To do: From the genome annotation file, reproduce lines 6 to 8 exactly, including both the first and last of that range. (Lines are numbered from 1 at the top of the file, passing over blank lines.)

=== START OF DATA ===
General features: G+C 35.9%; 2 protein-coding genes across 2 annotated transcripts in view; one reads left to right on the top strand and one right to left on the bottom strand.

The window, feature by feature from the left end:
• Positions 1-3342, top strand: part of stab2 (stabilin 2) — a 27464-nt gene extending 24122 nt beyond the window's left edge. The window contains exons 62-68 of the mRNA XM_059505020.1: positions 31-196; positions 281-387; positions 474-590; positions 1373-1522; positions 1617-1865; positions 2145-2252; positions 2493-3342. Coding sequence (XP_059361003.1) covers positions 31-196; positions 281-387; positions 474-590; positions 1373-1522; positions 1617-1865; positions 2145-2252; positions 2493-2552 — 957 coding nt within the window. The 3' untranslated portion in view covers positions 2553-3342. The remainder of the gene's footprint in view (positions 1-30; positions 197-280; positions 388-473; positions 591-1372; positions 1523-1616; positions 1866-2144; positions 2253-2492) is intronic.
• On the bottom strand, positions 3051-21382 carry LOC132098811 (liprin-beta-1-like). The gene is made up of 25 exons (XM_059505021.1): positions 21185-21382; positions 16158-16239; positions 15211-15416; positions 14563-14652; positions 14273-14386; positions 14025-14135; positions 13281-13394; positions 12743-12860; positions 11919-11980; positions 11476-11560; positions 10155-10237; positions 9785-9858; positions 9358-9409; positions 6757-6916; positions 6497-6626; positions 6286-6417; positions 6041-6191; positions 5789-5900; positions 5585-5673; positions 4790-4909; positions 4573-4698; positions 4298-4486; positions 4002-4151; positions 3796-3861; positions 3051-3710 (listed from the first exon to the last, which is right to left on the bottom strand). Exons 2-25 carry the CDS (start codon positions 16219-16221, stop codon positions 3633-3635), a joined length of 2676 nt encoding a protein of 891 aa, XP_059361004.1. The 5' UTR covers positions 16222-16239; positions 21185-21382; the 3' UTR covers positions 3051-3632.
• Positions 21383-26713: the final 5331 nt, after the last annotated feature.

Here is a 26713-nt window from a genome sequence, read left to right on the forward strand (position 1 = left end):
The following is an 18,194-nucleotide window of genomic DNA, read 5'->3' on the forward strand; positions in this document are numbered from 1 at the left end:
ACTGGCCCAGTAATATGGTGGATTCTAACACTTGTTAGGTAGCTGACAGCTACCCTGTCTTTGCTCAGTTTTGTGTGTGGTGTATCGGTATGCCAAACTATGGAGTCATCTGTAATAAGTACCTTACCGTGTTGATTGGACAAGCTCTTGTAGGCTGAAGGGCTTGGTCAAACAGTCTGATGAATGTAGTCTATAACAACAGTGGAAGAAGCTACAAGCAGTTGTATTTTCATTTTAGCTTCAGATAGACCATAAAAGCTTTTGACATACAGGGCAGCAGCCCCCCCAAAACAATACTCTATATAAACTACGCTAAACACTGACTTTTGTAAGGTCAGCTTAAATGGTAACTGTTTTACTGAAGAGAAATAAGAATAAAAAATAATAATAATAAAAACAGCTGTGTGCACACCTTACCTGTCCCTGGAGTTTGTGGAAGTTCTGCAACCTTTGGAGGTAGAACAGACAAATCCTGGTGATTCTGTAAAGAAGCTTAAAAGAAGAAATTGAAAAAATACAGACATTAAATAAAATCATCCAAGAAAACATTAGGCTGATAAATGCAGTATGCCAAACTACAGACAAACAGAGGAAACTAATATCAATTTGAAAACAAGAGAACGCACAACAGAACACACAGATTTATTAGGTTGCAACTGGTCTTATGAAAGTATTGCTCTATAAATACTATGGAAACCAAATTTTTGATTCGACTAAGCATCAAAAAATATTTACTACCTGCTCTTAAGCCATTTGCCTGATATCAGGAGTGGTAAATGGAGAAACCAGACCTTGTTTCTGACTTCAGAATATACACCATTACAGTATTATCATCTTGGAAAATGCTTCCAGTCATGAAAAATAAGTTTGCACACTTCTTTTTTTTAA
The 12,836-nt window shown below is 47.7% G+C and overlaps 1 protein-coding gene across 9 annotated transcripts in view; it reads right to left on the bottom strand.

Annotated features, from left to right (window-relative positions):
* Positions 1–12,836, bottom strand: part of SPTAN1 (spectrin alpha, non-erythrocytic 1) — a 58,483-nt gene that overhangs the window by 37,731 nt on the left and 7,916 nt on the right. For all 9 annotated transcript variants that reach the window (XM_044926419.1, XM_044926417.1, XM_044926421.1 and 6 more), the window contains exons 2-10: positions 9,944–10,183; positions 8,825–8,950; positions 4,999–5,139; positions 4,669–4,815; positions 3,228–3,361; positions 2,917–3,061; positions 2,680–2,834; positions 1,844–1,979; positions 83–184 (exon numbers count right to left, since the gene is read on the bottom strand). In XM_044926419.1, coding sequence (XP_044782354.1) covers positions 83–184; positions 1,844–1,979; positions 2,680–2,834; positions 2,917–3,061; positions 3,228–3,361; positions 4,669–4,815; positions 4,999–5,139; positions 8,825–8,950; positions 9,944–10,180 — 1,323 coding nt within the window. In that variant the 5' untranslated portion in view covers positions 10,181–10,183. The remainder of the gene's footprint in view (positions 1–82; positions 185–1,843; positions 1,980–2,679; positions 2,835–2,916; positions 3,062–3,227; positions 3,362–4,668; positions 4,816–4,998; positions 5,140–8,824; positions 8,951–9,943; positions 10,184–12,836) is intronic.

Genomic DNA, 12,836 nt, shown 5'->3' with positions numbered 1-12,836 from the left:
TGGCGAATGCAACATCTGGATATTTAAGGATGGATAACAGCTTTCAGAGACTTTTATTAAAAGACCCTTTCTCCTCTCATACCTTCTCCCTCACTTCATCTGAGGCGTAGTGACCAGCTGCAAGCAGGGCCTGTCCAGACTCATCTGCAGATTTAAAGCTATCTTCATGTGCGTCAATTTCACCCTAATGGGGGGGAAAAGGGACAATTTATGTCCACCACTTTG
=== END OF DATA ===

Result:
Here is a 26713-nt window from a genome sequence, read left to right on the forward strand (position 1 = left end):
The following is an 18,194-nucleotide window of genomic DNA, read 5'->3' on the forward strand; positions in this document are numbered from 1 at the left end:
ACTGGCCCAGTAATATGGTGGATTCTAACACTTGTTAGGTAGCTGACAGCTACCCTGTCTTTGCTCAGTTTTGTGTGTGGTGTATCGGTATGCCAAACTATGGAGTCATCTGTAATAAGTACCTTACCGTGTTGATTGGACAAGCTCTTGTAGGCTGAAGGGCTTGGTCAAACAGTCTGATGAATGTAGTCTATAACAACAGTGGAAGAAGCTACAAGCAGTTGTATTTTCATTTTAGCTTCAGATAGACCATAAAAGCTTTTGACATACAGGGCAGCAGCCCCCCCAAAACAATACTCTATATAAACTACGCTAAACACTGACTTTTGTAAGGTCAGCTTAAATGGTAACTGTTTTACTGAAGAGAAATAAGAATAAAAAATAATAATAATAAAAACAGCTGTGTGCACACCTTACCTGTCCCTGGAGTTTGTGGAAGTTCTGCAACCTTTGGAGGTAGAACAGACAAATCCTGGTGATTCTGTAAAGAAGCTTAAAAGAAGAAATTGAAAAAATACAGACATTAAATAAAATCATCCAAGAAAACATTAGGCTGATAAATGCAGTATGCCAAACTACAGACAAACAGAGGAAACTAATATCAATTTGAAAACAAGAGAACGCACAACAGAACACACAGATTTATTAGGTTGCAACTGGTCTTATGAAAGTATTGCTCTATAAATACTATGGAAACCAAATTTTTGATTCGACTAAGCATCAAAAAATATTTACTACCTGCTCTTAAGCCATTTGCCTGATATCAGGAGTGGTAAATGGAGAAACCAGACCTTGTTTCTGACTTCAGAATATACACCATTACAGTATTATCATCTTGGAAAATGCTTCCAGTCATGAAAAATAAGTTTGCACACTTCTTTTTTTTAA